Being resilient isn’t just about being mentally tough – it’s our whole selves.
Dr. Sean Richardson offers some simple, straightforward, director advice on how to become more resilient. As he notes, mental toughness will help you face anything that life throws at you. It’s important to see failure as a pathway towards success, to keep the bigger picture in mind, and to learn to delay gratification.
1. Read and learn
Part of mental toughness comes with being confident in our abilities. We all face moments when we are uncertain. We may not feel like the “smartest” person in the room. The truth is: who cares if we are not. The key is to keep learning until forever – find sources that you enjoy reading, be that newspapers or online journals. The more we read, learn, and absorb in a way that we can always refer to when the time comes can help to build our confidence and our brains to be ready in almost any situation.
2. Own the feeling
Emotional toughness is not about being a robot or never crying. On the contrary, emotional toughness comes from acknowledging and embracing the less-than-pleasant feelings. Feel angry? Embrace it. Feel jealous? Accept it. Our vulnerability strengthens us – it neutralizes negative feelings and celebrates positive ones.
3. Phone a friend
One of the “secrets” of people living in Blue Zones, places in the world with a disproportionately high number of healthy people over 100 years of age is that they belong to a community. They have friends. Having others around us and being accountable to others help increase our immune system. A study showed that elderly people living in a nursing home who were given plants to take care of boost their immune system and live longer. Caring for something and someone else – having an emotional bond with another person – can strengthen us in multiple ways.4. Find inspiration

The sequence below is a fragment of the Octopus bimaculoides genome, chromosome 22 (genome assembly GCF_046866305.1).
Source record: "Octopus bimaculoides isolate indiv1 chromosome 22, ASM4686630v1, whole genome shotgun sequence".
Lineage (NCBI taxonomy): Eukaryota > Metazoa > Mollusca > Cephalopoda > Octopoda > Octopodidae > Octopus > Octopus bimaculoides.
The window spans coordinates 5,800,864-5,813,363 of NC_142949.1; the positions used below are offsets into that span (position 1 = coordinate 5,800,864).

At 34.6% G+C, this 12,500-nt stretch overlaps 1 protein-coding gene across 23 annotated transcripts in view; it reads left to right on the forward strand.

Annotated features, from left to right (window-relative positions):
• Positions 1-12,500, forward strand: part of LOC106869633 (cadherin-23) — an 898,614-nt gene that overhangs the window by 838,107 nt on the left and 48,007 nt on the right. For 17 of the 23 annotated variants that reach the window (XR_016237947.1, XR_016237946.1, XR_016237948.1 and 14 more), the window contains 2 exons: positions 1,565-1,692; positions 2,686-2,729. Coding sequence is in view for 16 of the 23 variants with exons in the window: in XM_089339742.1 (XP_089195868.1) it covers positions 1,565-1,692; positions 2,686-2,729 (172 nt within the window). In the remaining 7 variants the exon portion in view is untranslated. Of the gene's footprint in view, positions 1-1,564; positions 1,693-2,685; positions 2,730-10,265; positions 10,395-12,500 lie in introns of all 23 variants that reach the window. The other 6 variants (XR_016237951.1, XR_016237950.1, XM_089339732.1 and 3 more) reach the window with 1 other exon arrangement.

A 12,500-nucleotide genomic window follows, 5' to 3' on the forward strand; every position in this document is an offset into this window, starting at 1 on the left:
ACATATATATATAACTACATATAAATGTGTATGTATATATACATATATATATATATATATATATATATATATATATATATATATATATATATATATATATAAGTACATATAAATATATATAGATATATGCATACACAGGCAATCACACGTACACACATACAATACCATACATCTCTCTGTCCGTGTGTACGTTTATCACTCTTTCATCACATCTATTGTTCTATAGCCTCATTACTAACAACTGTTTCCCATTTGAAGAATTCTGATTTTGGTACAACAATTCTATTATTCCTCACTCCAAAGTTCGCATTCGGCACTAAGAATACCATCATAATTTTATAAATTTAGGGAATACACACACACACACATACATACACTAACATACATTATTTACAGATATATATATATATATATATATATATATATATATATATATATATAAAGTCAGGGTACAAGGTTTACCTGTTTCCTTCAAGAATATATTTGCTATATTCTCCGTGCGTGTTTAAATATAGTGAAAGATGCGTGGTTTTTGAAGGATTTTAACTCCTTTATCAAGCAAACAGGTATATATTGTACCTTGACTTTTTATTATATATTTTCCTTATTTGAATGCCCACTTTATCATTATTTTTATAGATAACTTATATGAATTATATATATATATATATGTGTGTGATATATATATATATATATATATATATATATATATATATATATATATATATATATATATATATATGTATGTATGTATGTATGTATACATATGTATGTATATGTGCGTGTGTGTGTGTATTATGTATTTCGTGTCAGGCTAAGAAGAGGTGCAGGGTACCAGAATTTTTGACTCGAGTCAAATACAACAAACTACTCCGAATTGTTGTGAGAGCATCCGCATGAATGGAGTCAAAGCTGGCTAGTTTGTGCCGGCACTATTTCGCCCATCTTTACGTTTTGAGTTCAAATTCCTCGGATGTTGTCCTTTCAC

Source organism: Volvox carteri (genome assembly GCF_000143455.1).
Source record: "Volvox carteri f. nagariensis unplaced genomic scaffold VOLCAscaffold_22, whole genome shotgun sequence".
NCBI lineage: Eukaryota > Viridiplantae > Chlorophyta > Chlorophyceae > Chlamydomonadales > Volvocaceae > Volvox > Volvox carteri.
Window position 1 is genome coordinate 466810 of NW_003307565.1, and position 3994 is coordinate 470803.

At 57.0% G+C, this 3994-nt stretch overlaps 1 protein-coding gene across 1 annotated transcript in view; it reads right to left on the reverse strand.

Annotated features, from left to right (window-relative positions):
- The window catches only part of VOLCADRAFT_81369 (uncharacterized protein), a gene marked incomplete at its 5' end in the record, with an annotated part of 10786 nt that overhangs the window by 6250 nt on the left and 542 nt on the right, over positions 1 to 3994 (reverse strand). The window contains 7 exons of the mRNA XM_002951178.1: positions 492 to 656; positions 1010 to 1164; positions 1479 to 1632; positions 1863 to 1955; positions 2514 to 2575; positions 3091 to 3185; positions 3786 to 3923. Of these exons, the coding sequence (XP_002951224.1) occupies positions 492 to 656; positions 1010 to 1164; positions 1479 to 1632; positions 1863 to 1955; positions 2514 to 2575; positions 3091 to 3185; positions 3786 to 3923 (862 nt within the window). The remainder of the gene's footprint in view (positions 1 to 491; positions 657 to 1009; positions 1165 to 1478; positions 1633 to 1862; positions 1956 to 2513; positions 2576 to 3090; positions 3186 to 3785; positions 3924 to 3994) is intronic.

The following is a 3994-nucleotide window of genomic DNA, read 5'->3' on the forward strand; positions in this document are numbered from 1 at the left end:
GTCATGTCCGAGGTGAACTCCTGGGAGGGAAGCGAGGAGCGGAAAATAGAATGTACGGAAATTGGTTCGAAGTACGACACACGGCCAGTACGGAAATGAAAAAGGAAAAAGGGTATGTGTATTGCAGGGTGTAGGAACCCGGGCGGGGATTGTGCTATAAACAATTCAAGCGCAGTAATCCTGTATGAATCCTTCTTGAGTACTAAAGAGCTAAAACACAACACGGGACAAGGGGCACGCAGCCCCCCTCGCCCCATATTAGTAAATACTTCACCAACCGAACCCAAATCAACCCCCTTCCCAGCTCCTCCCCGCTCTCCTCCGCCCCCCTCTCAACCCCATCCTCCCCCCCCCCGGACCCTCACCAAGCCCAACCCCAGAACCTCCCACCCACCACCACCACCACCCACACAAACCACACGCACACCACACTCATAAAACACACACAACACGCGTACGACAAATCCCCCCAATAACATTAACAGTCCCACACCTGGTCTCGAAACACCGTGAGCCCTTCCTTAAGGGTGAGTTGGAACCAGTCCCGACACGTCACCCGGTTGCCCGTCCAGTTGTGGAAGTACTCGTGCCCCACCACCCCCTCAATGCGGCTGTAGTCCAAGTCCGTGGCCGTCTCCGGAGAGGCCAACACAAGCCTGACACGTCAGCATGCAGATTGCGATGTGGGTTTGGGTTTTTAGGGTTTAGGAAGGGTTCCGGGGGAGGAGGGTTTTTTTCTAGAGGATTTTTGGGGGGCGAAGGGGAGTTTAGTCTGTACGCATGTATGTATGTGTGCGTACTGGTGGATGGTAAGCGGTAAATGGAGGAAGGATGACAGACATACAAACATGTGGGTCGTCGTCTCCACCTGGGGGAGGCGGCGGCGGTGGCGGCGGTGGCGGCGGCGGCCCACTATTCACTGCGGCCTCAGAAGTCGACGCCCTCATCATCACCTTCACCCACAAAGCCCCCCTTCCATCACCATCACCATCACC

It doesn’t matter if it’s spiritual or religious or environmental, find something or someone or some place where you find inspiration and faith in something bigger than yourself. By gaining perspective of us within a larger world, we can strengthen our spiritual toughness, knowing that we are not in it alone.
5. Lift weights
It’s true. Lifting weights and doing any sort of weight-bearing exercises strengthen our bones and muscles. In so doing, we becoming physically stronger by using oxygen more effectively, fighting off illness better, and feeling more confident. Physical toughness is an important aspect of preparing the whole body to be more resilient and to face difficult situations with grace and poise.
This was first published on www.Hummingbirdrcc.com.
Dr. Belinda Chiu is a strengths-based yoga instructor, strategist, and coach. Like you, she believes that everyone has the transformational ability to reach their potential and beyond. Dr. Chiu incorporates a practice of mindfulness to help individuals harness their natural strengths, achieve results, and carve their own paths for authentic living. She writes regularly on her website, Hummingbird research coaching consulting.
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